HW Buck and Optimal Hardwood Bucking
Bucking hardwood stems into the optimal combination of logs is a difficult task given the complexity of grading systems and log defects. Even seasoned graders and buckers often disagree about where cuts should be made in a given stem in order to obtain the most value from the stem. The Hardwood Research Group at Michigan Technological University's (MTU) School of Forest Resources and Environmental Science has worked extensively in the northern hardwood region to develop and implement optimal buck technologies. Recent efforts have focused on developing a comprehensive log bucker training program to improve the value recovery when bucking hardwood logs. A study involving Menominee Tribal Enterprises, the Wood Education Resource Center (WERC) of the Forest Service, and the Hardwood Research Group at MTU used a complete package of bucker training, including the use of HW Buck, to increase value recovered by an average of 31%. Bucker training to improve value recovery includes three critical skills which buckers must master to cut more valuable logs:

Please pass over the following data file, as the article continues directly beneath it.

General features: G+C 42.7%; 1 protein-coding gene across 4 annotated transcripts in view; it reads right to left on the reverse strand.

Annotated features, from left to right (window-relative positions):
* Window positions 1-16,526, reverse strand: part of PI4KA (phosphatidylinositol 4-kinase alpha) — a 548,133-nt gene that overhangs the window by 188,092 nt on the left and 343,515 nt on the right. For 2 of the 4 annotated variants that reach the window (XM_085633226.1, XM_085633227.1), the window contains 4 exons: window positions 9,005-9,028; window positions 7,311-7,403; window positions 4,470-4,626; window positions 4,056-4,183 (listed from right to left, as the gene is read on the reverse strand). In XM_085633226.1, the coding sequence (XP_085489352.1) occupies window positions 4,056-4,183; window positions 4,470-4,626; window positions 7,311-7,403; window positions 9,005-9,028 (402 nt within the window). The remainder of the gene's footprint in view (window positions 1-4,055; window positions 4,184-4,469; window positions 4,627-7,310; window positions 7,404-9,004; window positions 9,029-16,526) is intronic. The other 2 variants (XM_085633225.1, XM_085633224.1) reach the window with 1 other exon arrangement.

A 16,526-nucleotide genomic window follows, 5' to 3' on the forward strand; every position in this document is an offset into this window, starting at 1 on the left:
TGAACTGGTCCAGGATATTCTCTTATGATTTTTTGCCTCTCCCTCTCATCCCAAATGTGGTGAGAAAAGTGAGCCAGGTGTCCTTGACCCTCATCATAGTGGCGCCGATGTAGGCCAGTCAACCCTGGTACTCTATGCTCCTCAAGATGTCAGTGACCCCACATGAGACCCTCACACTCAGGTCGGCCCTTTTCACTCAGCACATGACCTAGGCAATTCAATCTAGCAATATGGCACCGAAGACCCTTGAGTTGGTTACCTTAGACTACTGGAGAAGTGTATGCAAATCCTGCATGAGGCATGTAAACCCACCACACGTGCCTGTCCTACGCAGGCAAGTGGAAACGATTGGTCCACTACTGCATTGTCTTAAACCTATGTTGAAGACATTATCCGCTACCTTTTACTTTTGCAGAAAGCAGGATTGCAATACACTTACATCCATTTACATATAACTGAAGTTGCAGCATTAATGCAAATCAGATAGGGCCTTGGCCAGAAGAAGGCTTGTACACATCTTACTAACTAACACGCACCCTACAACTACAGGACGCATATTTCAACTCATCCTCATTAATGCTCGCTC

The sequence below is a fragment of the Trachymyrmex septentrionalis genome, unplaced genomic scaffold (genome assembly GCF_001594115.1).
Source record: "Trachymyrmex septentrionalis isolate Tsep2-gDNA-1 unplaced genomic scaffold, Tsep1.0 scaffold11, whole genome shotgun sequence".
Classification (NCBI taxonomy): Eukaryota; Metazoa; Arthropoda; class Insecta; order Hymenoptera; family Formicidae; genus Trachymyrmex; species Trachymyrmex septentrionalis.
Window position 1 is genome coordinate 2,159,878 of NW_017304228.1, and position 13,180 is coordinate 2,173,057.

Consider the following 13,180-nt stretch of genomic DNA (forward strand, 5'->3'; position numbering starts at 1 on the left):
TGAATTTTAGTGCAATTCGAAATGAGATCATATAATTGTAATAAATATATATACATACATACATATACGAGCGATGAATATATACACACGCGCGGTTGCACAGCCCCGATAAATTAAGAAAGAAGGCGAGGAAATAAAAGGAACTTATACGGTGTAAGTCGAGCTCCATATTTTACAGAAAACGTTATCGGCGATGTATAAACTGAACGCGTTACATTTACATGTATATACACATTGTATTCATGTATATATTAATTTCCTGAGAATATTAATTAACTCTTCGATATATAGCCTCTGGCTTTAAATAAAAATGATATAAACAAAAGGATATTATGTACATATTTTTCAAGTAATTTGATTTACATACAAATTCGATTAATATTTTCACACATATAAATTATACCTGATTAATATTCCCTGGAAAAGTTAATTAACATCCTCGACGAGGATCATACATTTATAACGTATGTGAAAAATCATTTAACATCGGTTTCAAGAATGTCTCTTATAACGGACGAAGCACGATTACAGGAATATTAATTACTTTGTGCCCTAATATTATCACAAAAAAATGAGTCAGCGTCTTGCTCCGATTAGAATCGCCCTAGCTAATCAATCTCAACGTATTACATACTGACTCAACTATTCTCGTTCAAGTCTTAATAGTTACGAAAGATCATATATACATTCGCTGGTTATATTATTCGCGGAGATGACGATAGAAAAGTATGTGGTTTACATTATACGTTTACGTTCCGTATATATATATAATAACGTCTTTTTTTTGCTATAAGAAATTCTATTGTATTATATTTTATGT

Defect identification on the surface of hardwood stems and the internal problems associated with those defects.
An overview of grading and scaling, including the importance of defects.
Strategies to improve profitability by making bucking decisions that produce more valuable logs.
All training components blend in-the-field exercises, presentations, and indoor activities.